Some people degenerate into the hell of resentment and the hatred of Being, but most refuse to do so, despite their suffering and disappointments and losses and inadequacies and ugliness, and again that is a miracle for those with the eyes to see it.
A Real-Life Super-Hero
Everyday heroism is indeed miraculous. And yet the human spirit is capable of even more. For example, Peterson wrote of the famous Russian writer Aleksandr Solzhenitsyn, who:
…had every reason to question the structure of existence when he was imprisoned in a Soviet labour camp, in the middle of the terrible twentieth century. (…) He had been arrested, beaten and thrown into prison by his own people. Then he was struck by cancer. He could have become resentful and bitter. (…) But the great writer, the profound, spirited defender of truth, did not allow his mind to turn towards vengeance and destruction.
Instead of taking the path of nihilism and resentment, he chose the path of self-improvement, even while sick and imprisoned. That path led him to write a book about the horrors of the Soviet prison system called The Gulag Archipelago. This book was so powerful, so influential, that it contributed to the collapse of the Soviet Empire. Russia still has political prisoners suffering abuse, but probably far fewer thanks to Solzhenitsyn.
Such a heroic response to tragedy would baffle Joker. In The Killing Joke, he said he could tell that Batman must have also had his own “one bad day.” So why, he asked, didn’t Batman “get the joke” of life? “Why aren’t you laughing?” Joker demanded.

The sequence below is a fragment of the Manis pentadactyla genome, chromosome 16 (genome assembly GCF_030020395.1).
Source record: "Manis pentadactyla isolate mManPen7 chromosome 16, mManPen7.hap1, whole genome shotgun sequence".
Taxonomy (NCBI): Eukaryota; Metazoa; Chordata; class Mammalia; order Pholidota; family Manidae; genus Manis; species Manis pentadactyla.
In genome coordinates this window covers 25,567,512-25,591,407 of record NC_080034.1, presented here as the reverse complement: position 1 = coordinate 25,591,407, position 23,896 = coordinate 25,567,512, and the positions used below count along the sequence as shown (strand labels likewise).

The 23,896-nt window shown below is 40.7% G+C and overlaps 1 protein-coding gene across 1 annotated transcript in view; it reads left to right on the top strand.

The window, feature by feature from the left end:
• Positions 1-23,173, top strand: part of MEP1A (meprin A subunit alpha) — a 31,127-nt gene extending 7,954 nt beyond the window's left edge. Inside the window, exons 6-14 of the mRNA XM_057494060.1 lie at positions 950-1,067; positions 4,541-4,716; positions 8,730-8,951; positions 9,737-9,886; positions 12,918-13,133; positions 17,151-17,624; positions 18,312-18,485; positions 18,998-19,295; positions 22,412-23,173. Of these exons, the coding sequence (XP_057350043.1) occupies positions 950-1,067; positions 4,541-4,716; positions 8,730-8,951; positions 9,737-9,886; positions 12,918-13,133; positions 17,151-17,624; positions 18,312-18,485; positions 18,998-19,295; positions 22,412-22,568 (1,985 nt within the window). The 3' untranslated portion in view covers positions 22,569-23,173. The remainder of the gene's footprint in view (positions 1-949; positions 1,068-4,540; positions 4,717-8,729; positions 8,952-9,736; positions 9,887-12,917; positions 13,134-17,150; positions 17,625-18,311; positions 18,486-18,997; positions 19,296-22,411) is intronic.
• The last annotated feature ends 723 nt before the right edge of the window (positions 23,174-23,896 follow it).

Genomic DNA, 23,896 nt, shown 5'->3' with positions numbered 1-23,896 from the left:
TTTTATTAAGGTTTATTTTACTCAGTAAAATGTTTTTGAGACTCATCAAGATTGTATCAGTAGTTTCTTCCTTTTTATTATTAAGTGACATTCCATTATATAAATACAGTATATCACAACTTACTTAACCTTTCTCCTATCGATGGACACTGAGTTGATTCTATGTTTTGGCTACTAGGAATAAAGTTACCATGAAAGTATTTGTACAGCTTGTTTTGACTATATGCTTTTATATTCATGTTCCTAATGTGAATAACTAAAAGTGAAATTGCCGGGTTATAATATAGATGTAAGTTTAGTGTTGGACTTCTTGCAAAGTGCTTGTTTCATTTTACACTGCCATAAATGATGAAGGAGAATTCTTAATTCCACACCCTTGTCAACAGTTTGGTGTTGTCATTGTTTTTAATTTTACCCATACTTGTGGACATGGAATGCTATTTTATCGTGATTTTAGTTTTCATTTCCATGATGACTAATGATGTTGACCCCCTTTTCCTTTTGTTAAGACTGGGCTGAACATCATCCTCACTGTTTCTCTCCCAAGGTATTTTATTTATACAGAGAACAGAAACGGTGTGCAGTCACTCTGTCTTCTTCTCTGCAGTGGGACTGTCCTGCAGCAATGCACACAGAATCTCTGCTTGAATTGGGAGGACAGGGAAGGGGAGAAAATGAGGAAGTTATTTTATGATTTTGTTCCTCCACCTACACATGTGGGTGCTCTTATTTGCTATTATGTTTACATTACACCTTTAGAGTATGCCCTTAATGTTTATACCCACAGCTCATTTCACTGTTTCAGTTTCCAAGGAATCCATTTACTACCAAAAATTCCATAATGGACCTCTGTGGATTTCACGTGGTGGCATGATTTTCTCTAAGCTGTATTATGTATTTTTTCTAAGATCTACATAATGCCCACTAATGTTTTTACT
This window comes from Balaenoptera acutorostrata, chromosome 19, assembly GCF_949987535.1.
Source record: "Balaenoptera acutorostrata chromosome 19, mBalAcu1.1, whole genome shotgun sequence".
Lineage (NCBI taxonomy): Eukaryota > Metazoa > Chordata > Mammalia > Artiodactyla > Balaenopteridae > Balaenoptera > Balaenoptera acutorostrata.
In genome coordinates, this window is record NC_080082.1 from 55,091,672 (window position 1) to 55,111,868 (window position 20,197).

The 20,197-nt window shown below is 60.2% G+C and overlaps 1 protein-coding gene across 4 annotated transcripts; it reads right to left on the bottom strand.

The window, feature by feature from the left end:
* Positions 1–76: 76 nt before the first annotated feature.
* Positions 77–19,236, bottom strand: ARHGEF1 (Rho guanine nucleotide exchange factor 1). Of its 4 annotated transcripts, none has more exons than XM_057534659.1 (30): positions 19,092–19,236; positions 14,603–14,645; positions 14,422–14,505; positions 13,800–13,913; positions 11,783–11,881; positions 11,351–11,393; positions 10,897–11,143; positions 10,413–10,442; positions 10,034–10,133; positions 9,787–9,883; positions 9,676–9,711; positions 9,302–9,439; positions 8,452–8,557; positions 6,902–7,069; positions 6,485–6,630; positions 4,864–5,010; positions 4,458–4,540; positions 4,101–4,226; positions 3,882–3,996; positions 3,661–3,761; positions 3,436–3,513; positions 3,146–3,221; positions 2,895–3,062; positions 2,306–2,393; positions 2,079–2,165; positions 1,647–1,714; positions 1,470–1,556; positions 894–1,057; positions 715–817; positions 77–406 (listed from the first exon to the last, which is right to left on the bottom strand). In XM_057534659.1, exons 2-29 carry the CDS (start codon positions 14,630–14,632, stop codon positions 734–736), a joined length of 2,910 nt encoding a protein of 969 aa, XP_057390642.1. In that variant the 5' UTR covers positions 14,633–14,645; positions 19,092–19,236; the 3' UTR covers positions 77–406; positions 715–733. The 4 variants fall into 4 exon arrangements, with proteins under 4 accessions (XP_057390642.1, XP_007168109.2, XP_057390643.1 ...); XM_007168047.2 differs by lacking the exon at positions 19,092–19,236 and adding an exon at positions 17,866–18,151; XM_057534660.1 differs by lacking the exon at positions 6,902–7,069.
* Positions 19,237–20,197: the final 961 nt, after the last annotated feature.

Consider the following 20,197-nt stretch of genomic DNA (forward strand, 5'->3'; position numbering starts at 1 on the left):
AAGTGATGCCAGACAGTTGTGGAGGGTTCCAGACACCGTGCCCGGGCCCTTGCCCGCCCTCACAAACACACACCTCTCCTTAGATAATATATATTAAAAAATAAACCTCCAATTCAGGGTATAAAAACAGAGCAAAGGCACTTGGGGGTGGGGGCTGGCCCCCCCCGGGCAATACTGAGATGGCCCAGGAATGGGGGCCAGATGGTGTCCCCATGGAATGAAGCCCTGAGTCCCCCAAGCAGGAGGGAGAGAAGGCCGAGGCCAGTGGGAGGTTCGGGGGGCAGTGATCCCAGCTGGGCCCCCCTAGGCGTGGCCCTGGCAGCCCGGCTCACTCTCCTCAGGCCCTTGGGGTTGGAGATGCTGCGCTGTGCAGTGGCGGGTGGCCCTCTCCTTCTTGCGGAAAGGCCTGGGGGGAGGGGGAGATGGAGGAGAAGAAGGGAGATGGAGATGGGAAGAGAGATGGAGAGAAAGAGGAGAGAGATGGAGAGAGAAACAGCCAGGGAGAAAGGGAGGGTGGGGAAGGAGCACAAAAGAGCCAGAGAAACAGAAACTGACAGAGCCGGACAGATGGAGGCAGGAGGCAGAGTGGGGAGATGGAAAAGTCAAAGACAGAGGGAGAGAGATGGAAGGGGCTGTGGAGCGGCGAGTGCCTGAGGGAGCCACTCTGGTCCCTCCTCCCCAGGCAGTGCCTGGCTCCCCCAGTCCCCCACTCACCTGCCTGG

“Because I’ve heard it before,” Batman answered, “and it wasn’t funny the first time” (and then threw Joker through a funhouse mirror).
As we all know, Batman did have “one bad day.” When he was a child, his parents were murdered right before his eyes. But unlike Joker, he refused to give in to resentment and hatred. Like Gordon, he retained his human decency. And he went even beyond that. Like Solzhenitsyn, he held himself to even higher moral standards and heroically saved others from suffering the kind of tragedy that he suffered.
Responsibility Is the Key
What’s the difference between Batman and Joker, between Solzhenitsyn and the Columbine killers? Why does suffering turn some people toward heroism and others toward monstrosity?
The biggest difference is responsibility.
Eric Harris surely had to endure some suffering and injustice, perhaps especially at school. But rather than assume any responsibility for his situation, he chose to place all the blame on others.
And Joker’s “one bad day” was largely of his own making. But he took no responsibility for it. Instead, he blamed "the world" and chose insanity as way to suppress such memories altogether.
Batman had a much better excuse to not take responsibility for his own “one bad day.” After all, he was only a child when his parents were murdered. But he assumed responsibility anyway. The memory of that night drove him to do his utmost to save others from such a tragedy.